I asked Sarah how she came about writing this book and she answered…..

I learned about the diner from my friend Karen Molvig. (She is no longer living.)  I met Karen when we both lived in Manhattan, in the late 1970s.  I was in my early twenties (I’m 54 now).  I moved to Boston in 1980.  Several years later, Karen moved to Maine—the Great Escape from the city.  She bought a place in Gardiner and eventually found A1 Diner.  Knowing I would enjoy the place, she took me there for supper on one of my visits.  She and her partner Jean had started to become friends with Mike and Neil, so that made it easy to meet them.

Giberson’s Diner, photo circa August 28, 1982
by Larry Cultrera

 I am originally from California, and had never been in an authentic diner.  I was fascinated by the small size, the fine materials, and the charm of the place.  I also loved the food.  As I got to know Mike, who was the main chef during the time I visited—late 1990s—he told me stories about the history of the diner.  It was clear he was very proud of his role in keeping the place alive and making it better, and it seemed like a really interesting story to me, the way the diner’s ups and downs reflected the changes of the town. 

When Mike and Neil purchased the diner, in the late 1980s, it was a difficult time in Gardiner.  I loved the small-business success story, the way Mike and Neil patiently worked to make the diner a success according to their longstanding vision.  They had to move very slowly, to keep from alienating their small cadre of regular customers and to keep from signaling to the town that this new version of the diner would be for yuppies only.  They really wanted to stay true to the diner’s heritage as a center of a community, and they succeeded in doing that while also upgrading it.  Now, as you know, you can still get a good old-fashioned hamburger, but you can also get Asian noodles.

Underneath the Diner, photo circa August 28, 1982
by Larry Cultrera

 When I met them, Mike and Neil had largely achieved this vision, but they told me stories about the way it had been when they started, and it was clear that it had been a long and difficult road.  I really admired their ability to achieve their dream through sheer hard work and imagination.  It seemed like that alone was a great story, the small-business challenges that had finally paid off.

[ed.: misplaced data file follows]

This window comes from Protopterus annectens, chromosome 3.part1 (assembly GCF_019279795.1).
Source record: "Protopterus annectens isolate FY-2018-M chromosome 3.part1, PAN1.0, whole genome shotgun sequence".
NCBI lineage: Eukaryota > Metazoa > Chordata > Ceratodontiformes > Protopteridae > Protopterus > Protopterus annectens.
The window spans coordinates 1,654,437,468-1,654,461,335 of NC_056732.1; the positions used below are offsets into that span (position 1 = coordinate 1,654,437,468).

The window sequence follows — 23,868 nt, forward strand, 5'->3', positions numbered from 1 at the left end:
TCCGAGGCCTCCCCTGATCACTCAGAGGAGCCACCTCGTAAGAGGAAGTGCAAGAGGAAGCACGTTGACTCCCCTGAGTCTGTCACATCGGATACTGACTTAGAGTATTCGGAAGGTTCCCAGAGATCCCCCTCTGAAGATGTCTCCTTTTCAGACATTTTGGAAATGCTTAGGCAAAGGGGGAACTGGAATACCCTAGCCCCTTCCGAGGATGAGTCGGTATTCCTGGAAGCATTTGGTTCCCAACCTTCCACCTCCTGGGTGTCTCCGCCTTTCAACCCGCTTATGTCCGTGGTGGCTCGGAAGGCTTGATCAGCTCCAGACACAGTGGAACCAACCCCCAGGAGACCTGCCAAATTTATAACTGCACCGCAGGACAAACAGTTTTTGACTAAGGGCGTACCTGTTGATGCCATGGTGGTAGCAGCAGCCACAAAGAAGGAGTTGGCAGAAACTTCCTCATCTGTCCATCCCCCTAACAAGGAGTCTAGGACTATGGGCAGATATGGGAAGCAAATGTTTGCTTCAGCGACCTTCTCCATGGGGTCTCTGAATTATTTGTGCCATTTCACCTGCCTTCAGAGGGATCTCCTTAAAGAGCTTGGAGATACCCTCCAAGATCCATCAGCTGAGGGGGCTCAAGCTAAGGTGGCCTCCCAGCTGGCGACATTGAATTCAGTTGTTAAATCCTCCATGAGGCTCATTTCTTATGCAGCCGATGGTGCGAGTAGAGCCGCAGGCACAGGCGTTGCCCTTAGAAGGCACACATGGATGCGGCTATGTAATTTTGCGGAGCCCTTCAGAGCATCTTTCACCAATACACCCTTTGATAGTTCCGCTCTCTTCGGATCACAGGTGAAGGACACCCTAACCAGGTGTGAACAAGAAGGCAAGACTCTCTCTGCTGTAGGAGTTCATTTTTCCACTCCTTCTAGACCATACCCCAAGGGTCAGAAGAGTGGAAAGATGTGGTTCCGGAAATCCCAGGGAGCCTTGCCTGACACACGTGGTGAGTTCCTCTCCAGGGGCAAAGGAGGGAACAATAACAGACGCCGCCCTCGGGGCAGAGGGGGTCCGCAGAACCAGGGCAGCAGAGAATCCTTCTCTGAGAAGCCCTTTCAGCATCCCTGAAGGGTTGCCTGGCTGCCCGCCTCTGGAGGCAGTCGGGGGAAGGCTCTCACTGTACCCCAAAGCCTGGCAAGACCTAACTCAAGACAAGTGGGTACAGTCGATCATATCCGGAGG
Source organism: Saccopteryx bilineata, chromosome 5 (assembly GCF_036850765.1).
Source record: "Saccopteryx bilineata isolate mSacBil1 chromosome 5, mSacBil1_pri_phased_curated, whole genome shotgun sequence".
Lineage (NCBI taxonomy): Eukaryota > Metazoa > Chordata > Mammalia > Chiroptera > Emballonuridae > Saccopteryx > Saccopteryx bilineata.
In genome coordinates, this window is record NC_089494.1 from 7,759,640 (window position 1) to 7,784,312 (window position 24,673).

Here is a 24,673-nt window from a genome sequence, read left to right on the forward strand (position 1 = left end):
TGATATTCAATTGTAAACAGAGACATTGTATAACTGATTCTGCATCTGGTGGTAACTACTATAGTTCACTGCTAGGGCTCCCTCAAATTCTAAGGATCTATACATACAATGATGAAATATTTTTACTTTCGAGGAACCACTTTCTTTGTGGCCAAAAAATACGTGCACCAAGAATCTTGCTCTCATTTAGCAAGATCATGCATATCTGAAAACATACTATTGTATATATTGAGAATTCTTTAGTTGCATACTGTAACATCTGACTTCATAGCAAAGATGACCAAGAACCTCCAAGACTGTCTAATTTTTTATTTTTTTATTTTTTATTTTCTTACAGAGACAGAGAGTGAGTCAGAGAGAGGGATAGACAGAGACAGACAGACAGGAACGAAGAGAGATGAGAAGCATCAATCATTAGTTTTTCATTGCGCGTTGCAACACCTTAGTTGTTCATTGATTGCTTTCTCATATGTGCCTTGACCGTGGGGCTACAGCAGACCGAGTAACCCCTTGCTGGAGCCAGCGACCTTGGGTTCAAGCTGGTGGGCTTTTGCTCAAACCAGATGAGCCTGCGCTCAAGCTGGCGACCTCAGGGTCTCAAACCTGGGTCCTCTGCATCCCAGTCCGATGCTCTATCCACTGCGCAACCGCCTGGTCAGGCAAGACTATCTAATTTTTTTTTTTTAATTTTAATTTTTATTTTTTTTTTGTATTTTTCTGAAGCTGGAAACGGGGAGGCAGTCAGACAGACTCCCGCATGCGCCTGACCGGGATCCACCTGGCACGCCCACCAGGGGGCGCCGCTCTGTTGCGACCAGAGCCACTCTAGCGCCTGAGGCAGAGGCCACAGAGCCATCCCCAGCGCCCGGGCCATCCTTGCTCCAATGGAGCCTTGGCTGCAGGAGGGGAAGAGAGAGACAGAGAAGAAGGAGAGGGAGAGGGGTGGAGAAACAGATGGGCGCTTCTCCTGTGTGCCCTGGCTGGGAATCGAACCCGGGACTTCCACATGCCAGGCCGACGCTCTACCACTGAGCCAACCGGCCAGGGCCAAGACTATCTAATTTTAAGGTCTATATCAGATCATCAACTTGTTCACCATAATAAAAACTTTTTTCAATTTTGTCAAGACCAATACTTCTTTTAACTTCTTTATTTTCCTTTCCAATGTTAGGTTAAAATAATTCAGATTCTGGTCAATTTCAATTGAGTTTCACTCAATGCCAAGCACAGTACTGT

Ruth Reichl’s first memoir, Tender at the Bone, had come out around that time, and Mike and I both enjoyed it very much.  It reminded me of Mike, too.  Ruth learned to cook when she was a little kid, and so did Mike—he told me he would cook when nobody was home, and if the dish didn’t work out he would hide the evidence.  That book included recipes, which has since become a bit of a trend.  We thought it would be fun to do a history of the diner with recipes from every era.  I wanted to use the same approach Reichl did, having each recipe fit with one of the stories.  (In the end, I had to cheat a little bit to make it work out so that there were recipes in every chapter.  We didn’t have any recipes from the Eddie Heald era, but we used a modern soufflé recipe since we served soufflé to Marguerite Gagne when I interviewed her at the diner.  (Sadly, she is no longer living.)

 Tilbury House, Publishers, is located in Gardiner, Maine, so it was an easy sell.  In fact the publisher had been hoping someone would write a book about the diner and asked Neil—he told her someone was working on something, so she wasn’t even surprised to hear from me!

 Once I had the contract with Tilbury I did more research, spent a lot of time with Mike and Neil, interviewed Cindy and Bob, and interviewed Maurice Wakefield over the phone.  He was living in Florida at the time (he, too, has since died).  His mind was still very sharp, although his hearing was starting to go.  He had a special phone that increased the volume.  His daughter would make the appointments with me and take the call and then tell Maurice to get on his phone. 

He was great to interview, remembered a lot of stories, and wanted to tell me exactly how things were.  He was so pleased that people still remembered him and still cared.  It had been about thirty years, so he thought people would have forgotten him, but they had not.  Not only did the diner people I interviewed have stories about Maurice, but people in town remembered him, too. 

When I went to the State Library to look for old clippings, the gal who showed me how to use the microfiche machine, when I said I was writing about the diner, said “Oh!  Wakefield’s?!”  It was still Wakefield’s to her.  I was pleased to tell Maurice that.  I did two long phone interviews with him, and then I decided I really wanted to meet him, so Mike and I traveled to Florida and spent an afternoon with him.  It was really fun, the two of them talked about every little thing about the diner, the small details they both still enjoyed.  It was quite fun to hear them comparing notes about the place, and of course about the people—Cindy and Bob both worked for both Maurice and Mike. 

I  thoroughly enjoyed reading this book and give it a Diner Hotline “Approved” rating! It is available at Amazon….